Posted by: Matt Y | 06/11/2015

Review: Journeyman: In The Stone House

Journeyman: In The Stone House is part two of a story featuring Teodorq and Sammi and their journeys.

Early Immersion – The story opens explaining that the world this takes place in has a dividing line between the East and West and the only way to travel between the two is a bottleneck with a castle set to stop travelers between the two.  The beginning is kind of awkward, the world is called The World, the separation of land between east and west is the Great Escarpment, while one of the characters is named Teodorq sunna Nagarajan the Ironhand.  The former titles sound generic and unimaginative but then the character name is like 300 Scrabble points.

Immersion is maintained – Personally I found the dialogue immersion breaking, which is sad because the back and forth between Teo and Sammi is often funny and clever.  It’s just the dialogue is all over the place.  Regardless of the dialect they switch to and from Teo and Sammi speak the same way and Sammi is shown to be an intellegent character who appears to choose to speak like cliche Native American stereotype.  When talking about the castle Sammi says. “Big magic, pile rocks so high.”

Then there’s the content of the dialogue between the two characters, it’s some weird mish-mash of fantasy and generic college-Brospeak.  Frequent use of “Hey babe,” and the use of “No skin off of my nose” “We gave you the straight skinny” “Duh” and so on.  There’s terminology for the sword fighting such as batter’s stance which doesn’t make sense unless baseball or cricket is a common past-time.  I mentally tripped over these lines every time I came across them because the setting and characters are set so far apart from our world and society that the familiar use of slang, idioms and terms felt out of place.

There is a plot – Kind of?  The story takes place with Teo traveling to get away from tribesmen that want to behead him and Sammi who is the Journeyman and is a traveler.  The conflict is when they get captured and find out one of the main warriors who wants to kill Teo is also captured.  While the plot would appear to be between these two warriors, most of the story takes place with Teo and Sammi recalling earlier events that took place before this section, namely with a spaceship they found and an AI hologram named Jamly who appeared and asked the two to help her, that they were her only hope.  Some time is taken to make a joke to the reader about a door panel that is considered a religious artifact.  It doesn’t get back to building tension between the two warriors for a while, and when it does it’s because they’re both being conscripted suddenly into the King’s scouts and are being trained in swordfighting.  I wish the transition from prisoners to conscripted warriors was given as much time as the bathroom door.

There are characters – I liked Sammi and Teo although they start and end the story as a couple of wisecracking guys.  Out of being tough Bros who make jokes we don’t learn more about them.  The King could be considered the antagonist but he’s barely a part of the story. Karakalan sunna Vikeram of clan Serpentine, aka Kal, is whom Teo fights and he’s given some clear motivations on why he wants Teo dead though.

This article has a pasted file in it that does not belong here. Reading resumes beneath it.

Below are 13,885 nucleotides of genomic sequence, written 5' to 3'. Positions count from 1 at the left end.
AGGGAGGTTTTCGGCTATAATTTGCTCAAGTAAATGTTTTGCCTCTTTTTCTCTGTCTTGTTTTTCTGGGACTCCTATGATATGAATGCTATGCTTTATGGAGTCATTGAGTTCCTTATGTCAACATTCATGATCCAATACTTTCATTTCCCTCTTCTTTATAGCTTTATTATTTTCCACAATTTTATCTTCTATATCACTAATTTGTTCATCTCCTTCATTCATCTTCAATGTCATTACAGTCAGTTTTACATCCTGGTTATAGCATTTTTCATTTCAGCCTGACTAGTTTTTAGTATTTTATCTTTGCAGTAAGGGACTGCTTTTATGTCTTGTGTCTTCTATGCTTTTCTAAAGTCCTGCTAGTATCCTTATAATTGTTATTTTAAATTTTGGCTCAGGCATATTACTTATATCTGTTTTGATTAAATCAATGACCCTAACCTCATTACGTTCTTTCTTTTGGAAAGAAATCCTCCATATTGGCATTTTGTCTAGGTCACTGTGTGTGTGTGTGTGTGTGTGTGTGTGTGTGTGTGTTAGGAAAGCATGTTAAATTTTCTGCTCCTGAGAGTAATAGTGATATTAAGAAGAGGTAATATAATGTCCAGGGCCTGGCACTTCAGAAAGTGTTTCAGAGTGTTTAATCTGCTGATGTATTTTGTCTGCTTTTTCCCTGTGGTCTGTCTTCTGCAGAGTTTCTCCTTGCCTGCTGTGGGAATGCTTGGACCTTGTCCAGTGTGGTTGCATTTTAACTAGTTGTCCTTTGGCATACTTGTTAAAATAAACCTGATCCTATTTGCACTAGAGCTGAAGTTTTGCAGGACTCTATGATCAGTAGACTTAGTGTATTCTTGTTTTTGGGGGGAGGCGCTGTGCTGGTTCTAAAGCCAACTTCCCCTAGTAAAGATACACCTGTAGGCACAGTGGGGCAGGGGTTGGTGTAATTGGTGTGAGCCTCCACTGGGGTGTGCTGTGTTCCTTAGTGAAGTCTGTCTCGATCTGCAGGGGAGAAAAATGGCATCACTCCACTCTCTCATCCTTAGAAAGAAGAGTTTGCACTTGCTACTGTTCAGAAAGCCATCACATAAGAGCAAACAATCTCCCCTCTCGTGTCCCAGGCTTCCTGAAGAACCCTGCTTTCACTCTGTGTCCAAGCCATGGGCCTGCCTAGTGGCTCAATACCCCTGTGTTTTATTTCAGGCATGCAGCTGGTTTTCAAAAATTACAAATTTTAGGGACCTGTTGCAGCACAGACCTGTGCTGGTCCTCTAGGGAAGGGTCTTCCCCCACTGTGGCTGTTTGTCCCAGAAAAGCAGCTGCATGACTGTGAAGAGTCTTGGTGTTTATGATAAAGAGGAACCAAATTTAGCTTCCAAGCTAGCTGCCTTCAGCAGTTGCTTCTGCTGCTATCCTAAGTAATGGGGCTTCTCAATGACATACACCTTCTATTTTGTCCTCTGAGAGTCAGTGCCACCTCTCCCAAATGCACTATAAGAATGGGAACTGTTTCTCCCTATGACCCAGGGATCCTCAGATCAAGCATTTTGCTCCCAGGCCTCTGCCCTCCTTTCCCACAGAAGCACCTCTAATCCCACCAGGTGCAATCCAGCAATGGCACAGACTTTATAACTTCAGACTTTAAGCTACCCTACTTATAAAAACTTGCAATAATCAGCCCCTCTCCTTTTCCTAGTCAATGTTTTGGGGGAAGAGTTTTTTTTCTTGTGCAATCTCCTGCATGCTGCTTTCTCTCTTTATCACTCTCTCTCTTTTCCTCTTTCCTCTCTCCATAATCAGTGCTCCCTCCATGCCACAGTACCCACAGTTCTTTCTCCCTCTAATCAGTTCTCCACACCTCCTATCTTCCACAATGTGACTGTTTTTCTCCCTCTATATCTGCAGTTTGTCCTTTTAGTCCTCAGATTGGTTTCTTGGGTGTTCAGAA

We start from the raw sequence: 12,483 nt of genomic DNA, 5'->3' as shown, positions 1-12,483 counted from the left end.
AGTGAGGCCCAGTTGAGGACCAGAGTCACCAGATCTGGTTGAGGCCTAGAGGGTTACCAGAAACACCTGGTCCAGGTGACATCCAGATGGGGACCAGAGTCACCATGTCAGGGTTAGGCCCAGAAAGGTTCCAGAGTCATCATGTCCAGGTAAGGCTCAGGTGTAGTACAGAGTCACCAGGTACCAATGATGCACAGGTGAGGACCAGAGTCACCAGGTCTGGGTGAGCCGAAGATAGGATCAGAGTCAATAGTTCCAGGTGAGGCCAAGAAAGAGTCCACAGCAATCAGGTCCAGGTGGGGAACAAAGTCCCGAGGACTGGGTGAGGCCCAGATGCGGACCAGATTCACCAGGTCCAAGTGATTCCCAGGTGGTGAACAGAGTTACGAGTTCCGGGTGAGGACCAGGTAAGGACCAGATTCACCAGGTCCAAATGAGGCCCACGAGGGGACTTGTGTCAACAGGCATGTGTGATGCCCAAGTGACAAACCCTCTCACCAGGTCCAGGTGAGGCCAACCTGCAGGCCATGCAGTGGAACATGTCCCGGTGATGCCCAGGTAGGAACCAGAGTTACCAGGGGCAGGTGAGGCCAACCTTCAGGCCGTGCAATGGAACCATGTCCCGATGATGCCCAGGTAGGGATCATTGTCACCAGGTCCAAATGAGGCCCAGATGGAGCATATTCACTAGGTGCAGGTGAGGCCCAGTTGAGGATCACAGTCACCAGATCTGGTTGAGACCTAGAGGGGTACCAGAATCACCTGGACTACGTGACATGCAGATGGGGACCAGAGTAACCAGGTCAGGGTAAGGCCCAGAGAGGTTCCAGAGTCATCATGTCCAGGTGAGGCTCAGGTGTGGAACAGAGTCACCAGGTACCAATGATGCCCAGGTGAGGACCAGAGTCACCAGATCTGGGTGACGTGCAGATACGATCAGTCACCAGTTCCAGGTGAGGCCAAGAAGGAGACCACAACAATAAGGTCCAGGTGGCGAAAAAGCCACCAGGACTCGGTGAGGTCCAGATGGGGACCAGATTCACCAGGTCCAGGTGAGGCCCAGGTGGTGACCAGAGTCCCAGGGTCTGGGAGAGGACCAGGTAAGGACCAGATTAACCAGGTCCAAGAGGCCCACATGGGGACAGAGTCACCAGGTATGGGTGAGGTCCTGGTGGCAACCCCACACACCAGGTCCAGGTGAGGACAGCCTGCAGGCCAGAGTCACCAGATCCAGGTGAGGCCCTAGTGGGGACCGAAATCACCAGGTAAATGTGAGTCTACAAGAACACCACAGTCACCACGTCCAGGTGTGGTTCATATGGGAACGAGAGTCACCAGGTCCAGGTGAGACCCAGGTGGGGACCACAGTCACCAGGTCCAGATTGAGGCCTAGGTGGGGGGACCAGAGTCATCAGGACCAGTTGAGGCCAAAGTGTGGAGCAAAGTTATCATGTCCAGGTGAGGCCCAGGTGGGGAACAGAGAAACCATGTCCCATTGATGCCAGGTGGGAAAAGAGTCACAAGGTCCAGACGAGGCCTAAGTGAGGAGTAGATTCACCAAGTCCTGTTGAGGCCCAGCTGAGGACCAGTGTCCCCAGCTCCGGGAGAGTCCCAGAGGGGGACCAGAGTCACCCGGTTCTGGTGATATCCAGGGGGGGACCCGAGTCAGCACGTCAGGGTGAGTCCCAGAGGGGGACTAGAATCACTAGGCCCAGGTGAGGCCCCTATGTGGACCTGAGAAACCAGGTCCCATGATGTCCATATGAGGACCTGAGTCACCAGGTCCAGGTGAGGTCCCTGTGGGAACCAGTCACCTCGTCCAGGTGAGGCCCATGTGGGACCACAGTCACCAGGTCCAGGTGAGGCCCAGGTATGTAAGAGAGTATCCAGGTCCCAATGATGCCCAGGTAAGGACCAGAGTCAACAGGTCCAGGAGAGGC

There is foreshadowing and it doesn’t suck – Nope.

There are no gaping plot holes – None, but there’s also barely any plot.  Most of the story is world building and set up for later stories.

Pacing is appropriate – Drags in the beginning and then there’s a sword fight at the end that takes up a significant portion of the story.

The piece has an emotional payoff – Nope.  The only tension built was between the two warriors, who do finally fight but Teo convinces Kal that there’s better honor to be had protecting the clans from a bigger threat than their fight, so it’s mostly for show, and then Kal becomes convinced that the King through a loyalty oath has now shifted his responsibility from killing Teo to the King.

Like Championship B’Tok this story feels more like set up for a larger story and does not stand on its own well.  I did like the back and forth banter and the sword fight so it was at the very least one of the more entertaining of the slated works.  The repeated use of modern lingo in it I felt hurt the tale, the conscription portion feels like it came out of nowhere, we spend more time in the story reading a joke to the reader about a door than being given any reason to care about what is going on, and the fight between the two warriors is anti-climatic.

One Puppy Metric of Judgement: Unworthy.



  1. Apologies for responding here, but I’m not finding another point of contact and didn’t want to have another round of the usual over at 770. There’s a few people making reasonable statements and questions, and a whole lot who seem only interested in the usual Internet tribalism. It makes tracking conversations on a linear blog very difficult and I keep missing people.

    “I am still amazed that GamerGaters wouldn’t be demanding why the Sad/Rabids didn’t provide disclosure of their direct financial interests while attempting to to convince people to vote for awards on those works. While we could argue culture war bullshit and about GG itself, but the cries for disclosure and accusations of nepotism and cronyism seems like a frequent talking point among GG so you’d think they’d be against that sort of thing.”

    We’re about ethics in journalism, more specifically games journalism but that focus has been expanding towards the more general scope since MSM outlets have decided to blindly repeat talking-points from the gaming press without checking anything. Authors are not journalists, who have specific and separate codes of ethics… in writing, no less. It’s not law, but it’s the industry standard. Journalists who throw that under the bus are a problem even when they don’t have financial ties to the people who benefit.